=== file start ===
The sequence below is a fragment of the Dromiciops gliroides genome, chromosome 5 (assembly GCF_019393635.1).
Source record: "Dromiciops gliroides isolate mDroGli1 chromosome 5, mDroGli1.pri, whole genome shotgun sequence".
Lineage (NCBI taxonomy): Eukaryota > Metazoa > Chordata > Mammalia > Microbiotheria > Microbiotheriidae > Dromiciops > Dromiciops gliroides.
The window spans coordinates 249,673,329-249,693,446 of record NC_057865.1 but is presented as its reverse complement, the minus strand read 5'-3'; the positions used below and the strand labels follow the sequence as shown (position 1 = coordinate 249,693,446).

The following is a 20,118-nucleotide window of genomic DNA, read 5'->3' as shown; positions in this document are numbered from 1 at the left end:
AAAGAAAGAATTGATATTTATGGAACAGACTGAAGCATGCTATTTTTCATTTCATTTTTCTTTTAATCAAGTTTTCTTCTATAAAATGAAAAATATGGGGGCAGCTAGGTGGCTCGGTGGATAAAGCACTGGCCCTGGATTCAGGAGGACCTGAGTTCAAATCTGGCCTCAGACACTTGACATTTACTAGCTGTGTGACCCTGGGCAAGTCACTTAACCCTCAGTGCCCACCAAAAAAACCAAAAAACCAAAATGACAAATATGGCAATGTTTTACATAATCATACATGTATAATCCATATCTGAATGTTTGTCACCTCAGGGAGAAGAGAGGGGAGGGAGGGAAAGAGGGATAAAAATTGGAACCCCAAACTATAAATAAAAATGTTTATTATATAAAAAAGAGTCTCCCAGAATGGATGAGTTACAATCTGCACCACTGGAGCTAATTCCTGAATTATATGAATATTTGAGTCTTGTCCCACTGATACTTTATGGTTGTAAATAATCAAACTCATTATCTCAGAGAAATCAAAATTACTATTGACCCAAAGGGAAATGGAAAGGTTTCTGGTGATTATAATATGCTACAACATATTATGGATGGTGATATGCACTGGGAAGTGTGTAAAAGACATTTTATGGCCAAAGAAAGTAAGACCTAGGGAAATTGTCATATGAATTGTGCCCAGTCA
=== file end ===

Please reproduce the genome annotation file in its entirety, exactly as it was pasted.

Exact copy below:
The sequence below is a fragment of the Dromiciops gliroides genome, chromosome 5 (assembly GCF_019393635.1).
Source record: "Dromiciops gliroides isolate mDroGli1 chromosome 5, mDroGli1.pri, whole genome shotgun sequence".
Lineage (NCBI taxonomy): Eukaryota > Metazoa > Chordata > Mammalia > Microbiotheria > Microbiotheriidae > Dromiciops > Dromiciops gliroides.
The window spans coordinates 249,673,329-249,693,446 of record NC_057865.1 but is presented as its reverse complement, the minus strand read 5'-3'; the positions used below and the strand labels follow the sequence as shown (position 1 = coordinate 249,693,446).

The following is a 20,118-nucleotide window of genomic DNA, read 5'->3' as shown; positions in this document are numbered from 1 at the left end:
AAAGAAAGAATTGATATTTATGGAACAGACTGAAGCATGCTATTTTTCATTTCATTTTTCTTTTAATCAAGTTTTCTTCTATAAAATGAAAAATATGGGGGCAGCTAGGTGGCTCGGTGGATAAAGCACTGGCCCTGGATTCAGGAGGACCTGAGTTCAAATCTGGCCTCAGACACTTGACATTTACTAGCTGTGTGACCCTGGGCAAGTCACTTAACCCTCAGTGCCCACCAAAAAAACCAAAAAACCAAAATGACAAATATGGCAATGTTTTACATAATCATACATGTATAATCCATATCTGAATGTTTGTCACCTCAGGGAGAAGAGAGGGGAGGGAGGGAAAGAGGGATAAAAATTGGAACCCCAAACTATAAATAAAAATGTTTATTATATAAAAAAGAGTCTCCCAGAATGGATGAGTTACAATCTGCACCACTGGAGCTAATTCCTGAATTATATGAATATTTGAGTCTTGTCCCACTGATACTTTATGGTTGTAAATAATCAAACTCATTATCTCAGAGAAATCAAAATTACTATTGACCCAAAGGGAAATGGAAAGGTTTCTGGTGATTATAATATGCTACAACATATTATGGATGGTGATATGCACTGGGAAGTGTGTAAAAGACATTTTATGGCCAAAGAAAGTAAGACCTAGGGAAATTGTCATATGAATTGTGCCCAGTCA